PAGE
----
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Book review by
Pam Gelman, Common Sense Media
Bounce Book Poster Image
Satisfying coming-of-age read.
Popular with kidsParents recommend

Parents say

age 12+
Based on 5 reviews

Kids say

age 12+
Based on 17 reviews

A lot or a little?

The parents' guide to what's in this book.

Positive Messages

Single father is a strong role model. The new stepmother is caring and understanding.


Young teens fantasizing about kissing boys; discussion of the size of breasts on girls; father and new girlfriend have sex; father and new wife caught by teen in shower together.


Just words like "boobs" and "crap" typical in teen dialogue. Friend uses profanity, but it's "bleeped."


Mention of stores: Gap, Kmart.

Drinking, Drugs & Smoking

Teens mention smoking cigarettes.

What parents need to know

Parents need to know that this book is about a 13-year-old girl facing challenges and trying to fit in. There is discussion of stuffing bras, belly-button rings, crushes and kissing boys, body changes or lack thereof, annoying siblings, parents who don't "get it," and vicious popular kids. Evyn Linney is a likeable character, funny, sassy, and, at times, sad; there are passages when she talks to her dead mother and desperately wants her comfort, and she steals money and tries to run away. Also, there are adults, specifically her father and girlfriend/new wife, who have sex and get pregnant.

User Reviews

  • Parents say
  • Kids say

There aren't any reviews yet. Be the first to review this title.

Teen, 13 years old Written byalice8j October 20, 2009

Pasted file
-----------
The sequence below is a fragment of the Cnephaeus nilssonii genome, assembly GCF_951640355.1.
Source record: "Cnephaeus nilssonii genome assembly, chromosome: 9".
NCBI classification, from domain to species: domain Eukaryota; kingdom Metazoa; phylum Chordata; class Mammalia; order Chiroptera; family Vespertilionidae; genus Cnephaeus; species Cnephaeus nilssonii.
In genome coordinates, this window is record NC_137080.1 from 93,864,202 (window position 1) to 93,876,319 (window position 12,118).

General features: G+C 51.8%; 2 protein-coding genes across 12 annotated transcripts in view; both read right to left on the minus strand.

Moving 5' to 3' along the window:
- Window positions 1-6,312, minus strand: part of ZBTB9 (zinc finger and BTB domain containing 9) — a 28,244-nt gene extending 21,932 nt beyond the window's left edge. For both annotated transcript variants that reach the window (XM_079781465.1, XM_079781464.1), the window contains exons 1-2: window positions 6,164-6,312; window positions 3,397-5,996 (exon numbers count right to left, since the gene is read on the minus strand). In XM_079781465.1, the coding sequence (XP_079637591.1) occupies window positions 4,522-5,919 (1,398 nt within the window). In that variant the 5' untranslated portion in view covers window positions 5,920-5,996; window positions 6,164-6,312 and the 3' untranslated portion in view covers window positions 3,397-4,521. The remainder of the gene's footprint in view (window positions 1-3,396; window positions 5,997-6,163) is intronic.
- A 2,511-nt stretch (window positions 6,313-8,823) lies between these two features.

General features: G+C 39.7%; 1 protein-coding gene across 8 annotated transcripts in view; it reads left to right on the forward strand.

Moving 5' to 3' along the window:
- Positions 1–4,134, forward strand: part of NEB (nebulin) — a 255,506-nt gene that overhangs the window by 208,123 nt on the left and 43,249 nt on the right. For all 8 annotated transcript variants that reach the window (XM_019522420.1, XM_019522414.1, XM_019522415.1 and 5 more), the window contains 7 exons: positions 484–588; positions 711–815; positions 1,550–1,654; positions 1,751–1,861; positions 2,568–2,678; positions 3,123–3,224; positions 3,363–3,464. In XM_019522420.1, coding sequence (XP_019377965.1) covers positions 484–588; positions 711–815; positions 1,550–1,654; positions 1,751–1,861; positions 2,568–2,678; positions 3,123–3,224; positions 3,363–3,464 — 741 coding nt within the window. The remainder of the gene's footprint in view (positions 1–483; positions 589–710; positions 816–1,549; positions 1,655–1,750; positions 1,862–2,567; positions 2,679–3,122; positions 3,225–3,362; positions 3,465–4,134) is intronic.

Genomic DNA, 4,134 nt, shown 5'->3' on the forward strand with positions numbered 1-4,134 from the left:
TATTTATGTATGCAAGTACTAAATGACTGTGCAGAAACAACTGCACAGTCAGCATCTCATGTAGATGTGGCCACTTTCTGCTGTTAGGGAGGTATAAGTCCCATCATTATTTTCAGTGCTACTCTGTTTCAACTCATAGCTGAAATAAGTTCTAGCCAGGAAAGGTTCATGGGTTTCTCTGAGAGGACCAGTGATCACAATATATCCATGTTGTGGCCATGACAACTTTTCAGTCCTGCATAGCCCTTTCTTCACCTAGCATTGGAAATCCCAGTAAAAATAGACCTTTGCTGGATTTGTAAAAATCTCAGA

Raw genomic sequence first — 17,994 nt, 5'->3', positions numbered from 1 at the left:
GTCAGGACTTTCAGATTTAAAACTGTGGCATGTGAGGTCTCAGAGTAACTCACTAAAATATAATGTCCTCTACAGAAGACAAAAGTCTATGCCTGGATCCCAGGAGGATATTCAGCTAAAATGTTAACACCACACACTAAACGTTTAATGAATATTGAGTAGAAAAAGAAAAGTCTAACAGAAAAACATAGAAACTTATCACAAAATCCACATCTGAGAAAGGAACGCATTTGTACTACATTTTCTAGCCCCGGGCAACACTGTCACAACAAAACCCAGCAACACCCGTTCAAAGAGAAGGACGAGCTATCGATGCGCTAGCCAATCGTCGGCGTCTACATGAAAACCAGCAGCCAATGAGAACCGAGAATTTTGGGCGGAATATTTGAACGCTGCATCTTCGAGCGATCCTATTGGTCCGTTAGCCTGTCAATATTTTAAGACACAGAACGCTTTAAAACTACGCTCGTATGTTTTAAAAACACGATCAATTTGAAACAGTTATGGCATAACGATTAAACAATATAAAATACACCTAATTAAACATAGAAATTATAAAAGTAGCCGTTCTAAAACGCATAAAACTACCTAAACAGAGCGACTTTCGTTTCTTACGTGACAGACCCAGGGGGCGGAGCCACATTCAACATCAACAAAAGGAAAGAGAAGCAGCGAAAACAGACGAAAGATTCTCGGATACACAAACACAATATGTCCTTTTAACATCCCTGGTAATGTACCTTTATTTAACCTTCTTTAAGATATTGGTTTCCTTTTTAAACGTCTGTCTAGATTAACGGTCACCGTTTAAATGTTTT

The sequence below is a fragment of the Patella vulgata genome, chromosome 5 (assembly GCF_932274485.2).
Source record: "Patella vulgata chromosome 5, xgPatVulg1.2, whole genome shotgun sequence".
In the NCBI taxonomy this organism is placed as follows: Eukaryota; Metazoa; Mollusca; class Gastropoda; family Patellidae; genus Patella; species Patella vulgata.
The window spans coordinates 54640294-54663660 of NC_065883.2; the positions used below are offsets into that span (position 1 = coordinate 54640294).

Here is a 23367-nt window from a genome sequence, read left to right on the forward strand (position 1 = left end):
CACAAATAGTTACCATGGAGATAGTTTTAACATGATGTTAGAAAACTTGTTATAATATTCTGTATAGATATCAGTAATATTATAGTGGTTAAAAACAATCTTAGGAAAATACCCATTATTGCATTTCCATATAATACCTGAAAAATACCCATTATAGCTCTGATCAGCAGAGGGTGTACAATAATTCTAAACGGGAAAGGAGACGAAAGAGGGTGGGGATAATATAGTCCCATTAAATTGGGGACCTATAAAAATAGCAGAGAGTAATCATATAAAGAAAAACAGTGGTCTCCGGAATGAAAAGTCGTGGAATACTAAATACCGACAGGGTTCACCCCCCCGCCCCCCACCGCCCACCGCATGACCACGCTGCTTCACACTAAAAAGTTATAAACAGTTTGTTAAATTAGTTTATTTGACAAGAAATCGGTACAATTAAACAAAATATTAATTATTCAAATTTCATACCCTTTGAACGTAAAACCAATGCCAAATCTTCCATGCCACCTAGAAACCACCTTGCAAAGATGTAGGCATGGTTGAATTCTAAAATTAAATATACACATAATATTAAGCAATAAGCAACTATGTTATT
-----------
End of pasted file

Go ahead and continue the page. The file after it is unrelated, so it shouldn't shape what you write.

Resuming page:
This is a very touching book that made my cry. I think that this book should be for 12+. I don't like reading that much, but I would have to say after rea... Continue reading
Teen, 14 years old Written bymaddy940 June 6, 2009


i think for teens, this is a good book because it's easy to relate. for adults, i wouldn't recommend it. but for teens, go for it!

What's the story?

When 13-year-old Evyn's widower father gets married to a woman with six kids, she, her father, and her older brother move from Maine to Boston to live with them. It's torture from the start. While her father starts wearing different clothes and shaves his beard and her geeky older brother gets the lead in the high school musical, she has to share a room with twins and go to an all-girl middle school.

Feeling miserable, she turns to her old best friend in Maine for support, but finds her distant. She even talks to her dead mother, seeking her comfort. Slowly she learns more about her new stepmother, her siblings, her father, and even herself and begins to move towards acceptance and growth.

Is it any good?

BOUNCE, the third novel by Natasha Friend, a former middle school teacher and camp director, delivers another relatable, likeable, struggling character for young teens, Evyn Linney. This is a quick, satisfying read by a popular author who really understands the age. Teens who liked Friend's other books will take to it immediately.

But unlike Perfect, where the main character's battle with bulimia can be tough stuff for young readers, here Evyn's support system -- her dad and her new mom -- are strong models who help keep Evyn grounded. It's what allows Evyn to get back to more typical teen problems like peer pressure, romantic attractions, and body changes (or lack thereof). And it's what tells you that Evyn's life turned upside down will right itself again.

Talk to your kids about ...

  • Families can talk about Evyn's challenges. Her situation is specific, but are her challenges somewhat relatable to all kids in middle school? Where does she find her strength? What is likeable about Evyn? Is there good communication among daughter, father, and brother? What characters do you relate to most in books and movies?

Book details

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